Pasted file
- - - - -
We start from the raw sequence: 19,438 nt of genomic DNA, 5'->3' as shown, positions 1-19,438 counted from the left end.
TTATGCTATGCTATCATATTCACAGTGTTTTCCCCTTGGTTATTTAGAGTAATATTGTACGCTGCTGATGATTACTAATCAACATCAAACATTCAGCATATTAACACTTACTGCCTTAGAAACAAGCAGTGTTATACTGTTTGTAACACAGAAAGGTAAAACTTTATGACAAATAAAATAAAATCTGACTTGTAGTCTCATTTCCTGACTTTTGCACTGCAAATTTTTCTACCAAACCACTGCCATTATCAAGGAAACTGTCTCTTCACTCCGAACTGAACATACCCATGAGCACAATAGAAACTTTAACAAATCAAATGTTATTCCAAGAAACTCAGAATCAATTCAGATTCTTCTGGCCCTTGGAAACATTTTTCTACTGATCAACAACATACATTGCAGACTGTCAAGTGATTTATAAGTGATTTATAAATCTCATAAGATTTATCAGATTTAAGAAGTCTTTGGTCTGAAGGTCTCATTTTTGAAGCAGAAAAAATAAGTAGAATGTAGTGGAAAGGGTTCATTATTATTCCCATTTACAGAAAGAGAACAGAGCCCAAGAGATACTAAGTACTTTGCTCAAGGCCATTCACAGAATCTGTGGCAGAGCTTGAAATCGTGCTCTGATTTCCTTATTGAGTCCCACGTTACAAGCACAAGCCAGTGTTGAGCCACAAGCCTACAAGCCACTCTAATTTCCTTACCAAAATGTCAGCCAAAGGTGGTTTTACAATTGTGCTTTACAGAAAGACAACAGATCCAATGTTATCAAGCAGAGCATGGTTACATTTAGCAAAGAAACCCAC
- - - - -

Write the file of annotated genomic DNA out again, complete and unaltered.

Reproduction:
We start from the raw sequence: 19,438 nt of genomic DNA, 5'->3' as shown, positions 1-19,438 counted from the left end.
TTATGCTATGCTATCATATTCACAGTGTTTTCCCCTTGGTTATTTAGAGTAATATTGTACGCTGCTGATGATTACTAATCAACATCAAACATTCAGCATATTAACACTTACTGCCTTAGAAACAAGCAGTGTTATACTGTTTGTAACACAGAAAGGTAAAACTTTATGACAAATAAAATAAAATCTGACTTGTAGTCTCATTTCCTGACTTTTGCACTGCAAATTTTTCTACCAAACCACTGCCATTATCAAGGAAACTGTCTCTTCACTCCGAACTGAACATACCCATGAGCACAATAGAAACTTTAACAAATCAAATGTTATTCCAAGAAACTCAGAATCAATTCAGATTCTTCTGGCCCTTGGAAACATTTTTCTACTGATCAACAACATACATTGCAGACTGTCAAGTGATTTATAAGTGATTTATAAATCTCATAAGATTTATCAGATTTAAGAAGTCTTTGGTCTGAAGGTCTCATTTTTGAAGCAGAAAAAATAAGTAGAATGTAGTGGAAAGGGTTCATTATTATTCCCATTTACAGAAAGAGAACAGAGCCCAAGAGATACTAAGTACTTTGCTCAAGGCCATTCACAGAATCTGTGGCAGAGCTTGAAATCGTGCTCTGATTTCCTTATTGAGTCCCACGTTACAAGCACAAGCCAGTGTTGAGCCACAAGCCTACAAGCCACTCTAATTTCCTTACCAAAATGTCAGCCAAAGGTGGTTTTACAATTGTGCTTTACAGAAAGACAACAGATCCAATGTTATCAAGCAGAGCATGGTTACATTTAGCAAAGAAACCCAC